Having targeted to make Sri Lanka self-sufficient in sugar manufacture, plans are afoot to increase sugarcane cultivation and set up of 15 new manufacturing plants in the country.
The project will be implemented under two stages. A long term project will be implemented under the first stage while a middle term project will be introduced under the second stage. Under the first stage project, the country expects to manufacture 50% of its sugar requirement locally by 2020. Finance Minister Ravi Karunanayake said that the Cabinet has already approved the new sugar manufacture development project.
The proposal with regard to this project was approved by the Cabinet recently. Recommendations for the proposal were made by a Cabinet Sub-committee chaired by Finance Minister Ravi Karunanayake. There are four sugar factories engaged in the industry and they annually manufacture 56,000 metric tons of sugar. Compared to the country’s annual sugar consumption – 700,000 metric tons – the local production is only 8%. Sugar industry was incepted as a public enterprise in 1950 but the local production was not improved sufficiently due to deterioration of sugarcane cultivation and low efficiency of factory performance.
In this backdrop, Finance Minister Ravi Karunanayake presented a policy framework to develop the local sugar industry and it has been approved by the government. Accordingly, the second project under the long term basis will be implemented with the participation of the private sector to make the country self-sufficient in sugar by 2025.
There are currently several sugar factories engaged in manufacturing and they are coming under the purview of different ministries. In addition to the current 26,000 hectares owned by the prevailing four sugar manufacturing factories, another 31,000 hectares of land should be cultivated to become self-sufficient in sugar by 2020. It has been calculated that a total number of 102,000 hectares should be cultivated sugarcane anew in order to make the country self-sufficient in sugar. The Cabinet Sub-committee chaired by Finance Minister Ravi Karunanayake has studied this proposal in depth and made recommendations for the project. Other members of this Cabinet Sub-committee are: Ministers Rishard Badi Udin, Daya Gamage, Rauff Hakeem, P. Harison, Vijith Vijithamuni, Ranjith Maddumabandara and kabeer Hashim.
104,000 hectares of cultivable land have already been identified in the districts of Moneragala, Batticaloa, Kilinochchi, Anuradhapura, Trincomalee, Ampara, Badulla and Polonnaruwa. The same Cabinet Sub-committee has also recommended setting up of 15 new factories to manufacture sugar and other byproducts.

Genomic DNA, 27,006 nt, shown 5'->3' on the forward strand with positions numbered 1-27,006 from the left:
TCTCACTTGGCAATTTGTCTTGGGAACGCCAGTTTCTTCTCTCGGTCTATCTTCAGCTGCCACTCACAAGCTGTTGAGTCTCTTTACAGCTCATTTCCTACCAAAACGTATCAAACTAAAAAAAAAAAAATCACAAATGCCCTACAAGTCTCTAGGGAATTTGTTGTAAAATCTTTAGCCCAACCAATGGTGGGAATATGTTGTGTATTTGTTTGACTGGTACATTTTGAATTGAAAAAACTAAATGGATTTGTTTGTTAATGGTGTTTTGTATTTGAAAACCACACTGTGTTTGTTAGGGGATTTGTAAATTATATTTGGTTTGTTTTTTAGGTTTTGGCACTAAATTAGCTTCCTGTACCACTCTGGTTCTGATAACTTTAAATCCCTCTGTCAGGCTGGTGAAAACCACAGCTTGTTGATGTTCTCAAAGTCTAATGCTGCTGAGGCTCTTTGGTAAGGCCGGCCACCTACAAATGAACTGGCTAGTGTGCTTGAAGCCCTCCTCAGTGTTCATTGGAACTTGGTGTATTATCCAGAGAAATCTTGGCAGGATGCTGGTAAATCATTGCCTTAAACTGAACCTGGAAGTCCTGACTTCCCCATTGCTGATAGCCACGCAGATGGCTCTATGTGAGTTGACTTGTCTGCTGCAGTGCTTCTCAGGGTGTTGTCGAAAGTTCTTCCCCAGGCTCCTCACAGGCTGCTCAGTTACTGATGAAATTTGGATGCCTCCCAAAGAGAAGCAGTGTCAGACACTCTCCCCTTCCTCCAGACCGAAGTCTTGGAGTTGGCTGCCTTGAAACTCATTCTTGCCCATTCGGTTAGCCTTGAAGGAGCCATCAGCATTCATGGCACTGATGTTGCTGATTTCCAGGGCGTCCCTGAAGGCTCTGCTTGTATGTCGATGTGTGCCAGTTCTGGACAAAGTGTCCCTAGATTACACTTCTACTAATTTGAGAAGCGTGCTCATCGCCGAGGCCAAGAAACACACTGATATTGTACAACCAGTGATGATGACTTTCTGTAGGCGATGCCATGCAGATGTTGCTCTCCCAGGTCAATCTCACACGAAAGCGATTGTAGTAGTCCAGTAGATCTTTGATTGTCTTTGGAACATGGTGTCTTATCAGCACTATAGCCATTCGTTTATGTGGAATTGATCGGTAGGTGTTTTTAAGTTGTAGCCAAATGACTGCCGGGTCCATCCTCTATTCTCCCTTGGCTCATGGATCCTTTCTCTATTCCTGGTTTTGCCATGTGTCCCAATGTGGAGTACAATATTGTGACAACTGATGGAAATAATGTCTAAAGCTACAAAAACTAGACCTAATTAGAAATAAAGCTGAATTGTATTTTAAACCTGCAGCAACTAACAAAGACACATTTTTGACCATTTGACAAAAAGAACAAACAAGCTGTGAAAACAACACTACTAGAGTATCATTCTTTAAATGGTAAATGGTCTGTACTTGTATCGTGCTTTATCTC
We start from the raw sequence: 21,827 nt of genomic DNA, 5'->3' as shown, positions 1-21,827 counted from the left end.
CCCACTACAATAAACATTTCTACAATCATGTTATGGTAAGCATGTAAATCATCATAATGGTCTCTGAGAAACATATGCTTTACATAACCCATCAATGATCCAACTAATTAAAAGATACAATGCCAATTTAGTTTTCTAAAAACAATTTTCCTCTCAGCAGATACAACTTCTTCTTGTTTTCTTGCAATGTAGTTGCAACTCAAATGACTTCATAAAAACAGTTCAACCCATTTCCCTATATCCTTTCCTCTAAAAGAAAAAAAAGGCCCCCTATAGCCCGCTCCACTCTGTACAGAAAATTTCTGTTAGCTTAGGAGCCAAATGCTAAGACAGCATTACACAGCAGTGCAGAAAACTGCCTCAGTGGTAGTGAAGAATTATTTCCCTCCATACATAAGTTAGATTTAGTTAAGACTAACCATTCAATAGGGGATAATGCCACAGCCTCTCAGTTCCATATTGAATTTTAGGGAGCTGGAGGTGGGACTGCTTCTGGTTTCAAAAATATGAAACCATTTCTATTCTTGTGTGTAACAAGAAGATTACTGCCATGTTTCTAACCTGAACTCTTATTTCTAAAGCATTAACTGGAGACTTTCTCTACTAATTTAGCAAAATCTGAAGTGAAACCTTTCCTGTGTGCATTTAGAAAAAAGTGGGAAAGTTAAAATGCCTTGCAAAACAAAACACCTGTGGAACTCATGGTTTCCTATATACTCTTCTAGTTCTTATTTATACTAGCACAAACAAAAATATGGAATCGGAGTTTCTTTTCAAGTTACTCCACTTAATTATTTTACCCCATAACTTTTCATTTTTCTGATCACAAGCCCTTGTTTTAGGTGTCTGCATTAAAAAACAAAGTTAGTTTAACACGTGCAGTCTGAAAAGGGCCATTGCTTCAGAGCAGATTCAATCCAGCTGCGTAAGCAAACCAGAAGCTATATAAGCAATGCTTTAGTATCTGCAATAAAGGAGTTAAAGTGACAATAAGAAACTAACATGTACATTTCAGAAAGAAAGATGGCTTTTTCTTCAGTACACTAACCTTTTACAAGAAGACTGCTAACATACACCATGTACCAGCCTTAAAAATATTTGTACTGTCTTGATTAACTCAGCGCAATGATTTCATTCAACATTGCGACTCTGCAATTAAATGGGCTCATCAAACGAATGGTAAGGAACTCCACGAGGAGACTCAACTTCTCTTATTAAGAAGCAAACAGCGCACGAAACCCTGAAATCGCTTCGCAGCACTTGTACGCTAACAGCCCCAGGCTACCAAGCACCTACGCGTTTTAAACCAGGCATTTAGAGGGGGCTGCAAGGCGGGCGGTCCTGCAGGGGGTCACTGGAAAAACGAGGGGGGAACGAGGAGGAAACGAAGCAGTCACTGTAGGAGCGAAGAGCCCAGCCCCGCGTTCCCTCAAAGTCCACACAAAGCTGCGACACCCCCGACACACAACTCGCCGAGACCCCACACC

It has also been decided to introduce a cultivation system which would accommodate the minor cultivators in the respective areas to enable them to enjoy benefits of the proposed sugar manufacturing project. Every farmer family which joins this system will be able to earn a minimum Rs.30, 000 per month under this new project.
Sri Lanka consumes 700,000 metric tons of sugar annually and it spends Rs.35 billion to import 644,000 metric tons. Only 56,000 metric tons or 8% of the total requirement is manufactured locally and the balance 92% is imported.
With the completion of the new project, the country will be able to save Rs.35 billion foreign exchange. In addition, several byproducts will also be manufactured and subsequent to this, the current production cost of Rs.98 per kilogram for byproducts will be reduced to Rs.70 per kilogram. Finance Minister Ravi Karunanayake said that as a result of this process, consumers will be able to buy sugar at lower prices.
In addition, seven sectors have been identified already in which policy decisions should be taken to develop the sugar industry. The development frame work prepared with regard to this project has also included an action plan. Accordingly, it is expected to prepare an investment policy framework to get the private sector participation in the project. This includes necessary judiciary, statutory and regulatory practices in order to attract private sector investors to the industry.
Moreover, this national sugar manufacturing development plan is included a framework to maintain a quality sugarcane cultivation system, introduce a reasonable consumer price through maintaining a stable sugar market price, provide necessary infrastructure to improve the irrigation for the cultivation and introduce a policy of labor force development mechanism to empower the laborers in the industry.
(Government News Portal)